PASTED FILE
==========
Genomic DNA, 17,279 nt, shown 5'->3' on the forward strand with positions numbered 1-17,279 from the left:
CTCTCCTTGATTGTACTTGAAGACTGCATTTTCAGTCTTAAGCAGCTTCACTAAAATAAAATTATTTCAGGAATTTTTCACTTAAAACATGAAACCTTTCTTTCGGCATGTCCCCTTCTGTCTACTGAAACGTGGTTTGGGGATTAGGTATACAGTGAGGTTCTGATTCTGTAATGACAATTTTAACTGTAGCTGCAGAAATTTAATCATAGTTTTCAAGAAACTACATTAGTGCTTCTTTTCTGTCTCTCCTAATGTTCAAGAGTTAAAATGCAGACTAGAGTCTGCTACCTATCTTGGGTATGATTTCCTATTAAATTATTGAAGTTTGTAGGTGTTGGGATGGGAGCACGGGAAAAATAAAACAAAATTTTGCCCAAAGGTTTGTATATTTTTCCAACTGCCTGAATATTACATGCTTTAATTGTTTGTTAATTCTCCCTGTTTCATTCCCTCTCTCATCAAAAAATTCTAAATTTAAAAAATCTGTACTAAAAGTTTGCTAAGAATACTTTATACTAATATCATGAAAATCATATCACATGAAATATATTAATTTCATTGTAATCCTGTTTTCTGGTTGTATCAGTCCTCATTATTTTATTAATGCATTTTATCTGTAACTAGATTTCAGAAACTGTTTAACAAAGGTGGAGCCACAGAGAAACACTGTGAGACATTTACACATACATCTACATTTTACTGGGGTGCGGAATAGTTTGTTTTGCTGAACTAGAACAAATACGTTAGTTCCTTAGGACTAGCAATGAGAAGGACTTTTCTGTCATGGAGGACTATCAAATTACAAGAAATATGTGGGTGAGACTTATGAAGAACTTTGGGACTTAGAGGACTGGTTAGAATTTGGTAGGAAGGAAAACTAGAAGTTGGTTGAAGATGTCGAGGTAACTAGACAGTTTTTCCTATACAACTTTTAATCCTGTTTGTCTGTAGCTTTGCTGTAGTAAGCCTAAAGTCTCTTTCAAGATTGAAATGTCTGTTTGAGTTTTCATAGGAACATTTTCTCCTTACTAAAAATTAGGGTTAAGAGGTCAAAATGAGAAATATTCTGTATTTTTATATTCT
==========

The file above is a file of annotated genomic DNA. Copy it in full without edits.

Genomic DNA, 17,279 nt, shown 5'->3' on the forward strand with positions numbered 1-17,279 from the left:
CTCTCCTTGATTGTACTTGAAGACTGCATTTTCAGTCTTAAGCAGCTTCACTAAAATAAAATTATTTCAGGAATTTTTCACTTAAAACATGAAACCTTTCTTTCGGCATGTCCCCTTCTGTCTACTGAAACGTGGTTTGGGGATTAGGTATACAGTGAGGTTCTGATTCTGTAATGACAATTTTAACTGTAGCTGCAGAAATTTAATCATAGTTTTCAAGAAACTACATTAGTGCTTCTTTTCTGTCTCTCCTAATGTTCAAGAGTTAAAATGCAGACTAGAGTCTGCTACCTATCTTGGGTATGATTTCCTATTAAATTATTGAAGTTTGTAGGTGTTGGGATGGGAGCACGGGAAAAATAAAACAAAATTTTGCCCAAAGGTTTGTATATTTTTCCAACTGCCTGAATATTACATGCTTTAATTGTTTGTTAATTCTCCCTGTTTCATTCCCTCTCTCATCAAAAAATTCTAAATTTAAAAAATCTGTACTAAAAGTTTGCTAAGAATACTTTATACTAATATCATGAAAATCATATCACATGAAATATATTAATTTCATTGTAATCCTGTTTTCTGGTTGTATCAGTCCTCATTATTTTATTAATGCATTTTATCTGTAACTAGATTTCAGAAACTGTTTAACAAAGGTGGAGCCACAGAGAAACACTGTGAGACATTTACACATACATCTACATTTTACTGGGGTGCGGAATAGTTTGTTTTGCTGAACTAGAACAAATACGTTAGTTCCTTAGGACTAGCAATGAGAAGGACTTTTCTGTCATGGAGGACTATCAAATTACAAGAAATATGTGGGTGAGACTTATGAAGAACTTTGGGACTTAGAGGACTGGTTAGAATTTGGTAGGAAGGAAAACTAGAAGTTGGTTGAAGATGTCGAGGTAACTAGACAGTTTTTCCTATACAACTTTTAATCCTGTTTGTCTGTAGCTTTGCTGTAGTAAGCCTAAAGTCTCTTTCAAGATTGAAATGTCTGTTTGAGTTTTCATAGGAACATTTTCTCCTTACTAAAAATTAGGGTTAAGAGGTCAAAATGAGAAATATTCTGTATTTTTATATTCT